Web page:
Andy Warhol (1928-1987)

No artwork currently available for this artist.

    Biography

    Andy Warhol began his career as a commercial illustrator in the 1960s and over the succeeding twenty years developed an diverse artistic career in print making, avant-garde film making, writing, publishing, music producing and acting. With his background and experience in commercial art, Warhol was one of the founders of the Pop Art movement in the United States in the 1950s.

    Warhol is best known for his extremely simple, larger-than-life, high-contrast color paintings, packaged consumer products, everyday objects, such as Campbell's Soup, and the banana appearing on the cover of the rock music album The Velvet Underground and Nico (1967), and his stylized portraits of twentieth-century celebrity icons, such as Marilyn Monroe and Elvis Presley.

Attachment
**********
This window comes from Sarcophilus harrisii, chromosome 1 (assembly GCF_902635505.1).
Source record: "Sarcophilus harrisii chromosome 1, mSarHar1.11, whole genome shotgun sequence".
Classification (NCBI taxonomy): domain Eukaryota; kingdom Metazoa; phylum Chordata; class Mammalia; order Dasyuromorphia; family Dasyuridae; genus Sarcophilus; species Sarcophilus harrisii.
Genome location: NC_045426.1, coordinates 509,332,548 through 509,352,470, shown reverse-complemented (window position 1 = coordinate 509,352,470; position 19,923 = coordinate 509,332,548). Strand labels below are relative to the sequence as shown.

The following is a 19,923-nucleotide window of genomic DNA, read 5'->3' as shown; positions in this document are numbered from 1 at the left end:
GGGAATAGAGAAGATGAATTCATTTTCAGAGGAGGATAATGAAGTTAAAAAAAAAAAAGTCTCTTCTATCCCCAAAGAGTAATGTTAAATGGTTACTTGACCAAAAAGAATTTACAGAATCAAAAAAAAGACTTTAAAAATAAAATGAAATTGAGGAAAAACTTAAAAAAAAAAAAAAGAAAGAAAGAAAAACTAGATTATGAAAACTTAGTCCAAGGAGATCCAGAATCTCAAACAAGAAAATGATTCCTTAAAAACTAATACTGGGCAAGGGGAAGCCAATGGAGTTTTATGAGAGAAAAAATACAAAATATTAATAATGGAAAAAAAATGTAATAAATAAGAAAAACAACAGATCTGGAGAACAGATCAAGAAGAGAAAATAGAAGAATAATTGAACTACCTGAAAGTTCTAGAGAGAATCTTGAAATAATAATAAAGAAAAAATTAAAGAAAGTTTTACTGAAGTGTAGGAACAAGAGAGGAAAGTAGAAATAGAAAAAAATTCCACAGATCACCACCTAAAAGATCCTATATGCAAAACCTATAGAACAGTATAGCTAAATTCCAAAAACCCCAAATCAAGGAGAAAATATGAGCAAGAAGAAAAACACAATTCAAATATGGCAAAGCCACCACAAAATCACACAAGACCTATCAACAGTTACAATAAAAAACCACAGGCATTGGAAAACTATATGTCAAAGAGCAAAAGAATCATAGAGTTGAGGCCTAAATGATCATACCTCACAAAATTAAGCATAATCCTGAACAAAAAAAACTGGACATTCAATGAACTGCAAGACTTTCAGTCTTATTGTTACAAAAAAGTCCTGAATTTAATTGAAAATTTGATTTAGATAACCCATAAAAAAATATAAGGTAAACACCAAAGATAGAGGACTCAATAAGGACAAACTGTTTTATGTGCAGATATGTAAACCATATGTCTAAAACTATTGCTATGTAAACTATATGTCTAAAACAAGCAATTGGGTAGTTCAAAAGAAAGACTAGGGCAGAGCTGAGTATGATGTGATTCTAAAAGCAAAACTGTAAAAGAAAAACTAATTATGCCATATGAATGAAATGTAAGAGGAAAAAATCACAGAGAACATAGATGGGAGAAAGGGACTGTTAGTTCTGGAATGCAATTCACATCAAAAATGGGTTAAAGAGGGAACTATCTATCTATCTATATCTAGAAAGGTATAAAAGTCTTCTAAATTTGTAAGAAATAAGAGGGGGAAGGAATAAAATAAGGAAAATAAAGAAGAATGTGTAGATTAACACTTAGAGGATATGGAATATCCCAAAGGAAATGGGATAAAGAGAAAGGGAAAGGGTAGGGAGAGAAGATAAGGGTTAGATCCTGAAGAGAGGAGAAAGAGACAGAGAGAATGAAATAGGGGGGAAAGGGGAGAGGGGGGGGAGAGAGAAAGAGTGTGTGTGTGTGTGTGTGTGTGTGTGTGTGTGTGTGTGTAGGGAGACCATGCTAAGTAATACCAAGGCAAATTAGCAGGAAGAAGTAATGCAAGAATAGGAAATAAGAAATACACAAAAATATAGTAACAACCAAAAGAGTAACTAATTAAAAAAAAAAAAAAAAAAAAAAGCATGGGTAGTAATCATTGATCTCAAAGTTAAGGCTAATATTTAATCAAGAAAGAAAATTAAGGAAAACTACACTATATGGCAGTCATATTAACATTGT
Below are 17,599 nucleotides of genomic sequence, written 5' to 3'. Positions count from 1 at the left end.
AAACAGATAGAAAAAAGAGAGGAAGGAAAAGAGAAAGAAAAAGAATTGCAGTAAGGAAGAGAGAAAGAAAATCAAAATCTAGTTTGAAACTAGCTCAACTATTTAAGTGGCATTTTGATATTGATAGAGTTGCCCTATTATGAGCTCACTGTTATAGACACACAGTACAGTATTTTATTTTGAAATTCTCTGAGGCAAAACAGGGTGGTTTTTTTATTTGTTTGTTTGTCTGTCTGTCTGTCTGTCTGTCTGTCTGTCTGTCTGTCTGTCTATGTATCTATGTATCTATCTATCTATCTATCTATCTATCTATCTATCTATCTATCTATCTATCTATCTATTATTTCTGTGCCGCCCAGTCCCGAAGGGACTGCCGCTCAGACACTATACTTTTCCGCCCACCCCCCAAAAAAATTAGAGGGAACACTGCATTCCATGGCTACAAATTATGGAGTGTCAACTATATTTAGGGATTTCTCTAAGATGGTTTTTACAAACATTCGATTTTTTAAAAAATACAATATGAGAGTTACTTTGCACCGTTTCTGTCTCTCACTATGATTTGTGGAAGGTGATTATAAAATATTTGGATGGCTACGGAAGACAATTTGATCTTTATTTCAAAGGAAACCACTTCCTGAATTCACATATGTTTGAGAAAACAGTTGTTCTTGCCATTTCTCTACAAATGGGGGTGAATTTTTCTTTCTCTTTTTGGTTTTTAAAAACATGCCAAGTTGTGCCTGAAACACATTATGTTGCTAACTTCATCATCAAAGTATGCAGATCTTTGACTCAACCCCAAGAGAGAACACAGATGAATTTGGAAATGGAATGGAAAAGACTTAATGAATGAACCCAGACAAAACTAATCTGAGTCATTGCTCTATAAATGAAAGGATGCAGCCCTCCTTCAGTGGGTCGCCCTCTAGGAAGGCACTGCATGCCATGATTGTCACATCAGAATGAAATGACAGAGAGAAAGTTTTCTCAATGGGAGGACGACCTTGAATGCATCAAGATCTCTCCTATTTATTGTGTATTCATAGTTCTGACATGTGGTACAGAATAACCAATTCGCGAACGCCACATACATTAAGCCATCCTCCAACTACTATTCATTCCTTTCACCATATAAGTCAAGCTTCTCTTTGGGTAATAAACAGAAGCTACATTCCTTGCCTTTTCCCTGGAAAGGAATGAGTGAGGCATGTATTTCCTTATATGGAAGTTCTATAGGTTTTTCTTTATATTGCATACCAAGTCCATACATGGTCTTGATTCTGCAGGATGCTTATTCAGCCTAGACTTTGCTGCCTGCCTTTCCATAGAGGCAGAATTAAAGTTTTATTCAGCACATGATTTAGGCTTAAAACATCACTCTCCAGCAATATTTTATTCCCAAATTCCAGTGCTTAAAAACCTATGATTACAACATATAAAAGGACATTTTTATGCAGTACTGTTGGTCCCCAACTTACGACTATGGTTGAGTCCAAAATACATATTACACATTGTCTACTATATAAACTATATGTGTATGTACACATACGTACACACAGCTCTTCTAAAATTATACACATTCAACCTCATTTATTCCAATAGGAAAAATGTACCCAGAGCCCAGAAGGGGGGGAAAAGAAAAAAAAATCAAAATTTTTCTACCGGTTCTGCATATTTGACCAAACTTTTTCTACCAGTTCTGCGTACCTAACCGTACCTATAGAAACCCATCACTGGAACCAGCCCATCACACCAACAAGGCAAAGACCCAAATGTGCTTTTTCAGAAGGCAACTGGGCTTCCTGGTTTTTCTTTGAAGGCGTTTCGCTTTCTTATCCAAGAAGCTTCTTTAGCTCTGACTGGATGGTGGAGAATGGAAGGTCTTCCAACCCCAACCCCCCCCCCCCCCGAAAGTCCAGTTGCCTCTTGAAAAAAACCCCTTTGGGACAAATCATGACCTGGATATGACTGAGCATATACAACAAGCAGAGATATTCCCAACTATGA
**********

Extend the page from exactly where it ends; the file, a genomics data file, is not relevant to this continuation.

Warhol first exhibited in an art gallery in 1962, when the Ferus Gallery in Los Angeles showed his 32 Campbell's Soup Cans. Warhol's work all spanned from one central insight. He believed that in the modern world of information culture, where most people experience most things at second or third hand through TV and print, through images that are disassociated through constant repetition, there is role for affectless art. Warhol absorbed the collective American state of mind in which celebrity - the famous image of a person, the famous brand name - had completely replaced both sacredness and solidity. Warhol's repetitive style, such as his thirty-two soup cans are about nothing of the kind. They are about sameness: they mimic the condition of mass advertising, out of which his sensibility had grown. This fascinated and yet indifferent take on the object, became the key to Warhol's work; it is there in the repetition of stars' faces and as a record of the condition of being an uninvolved spectator it speaks eloquently about the condition of image overload in a media saturated culture. Warhol extended it by using silk screen, and not bothering to clean up the imperfections of the print: those slips of the screen, uneven inkings of the roller, and general graininess. What they suggested was not the humanizing touch of the hand but the pervasiveness of routine error.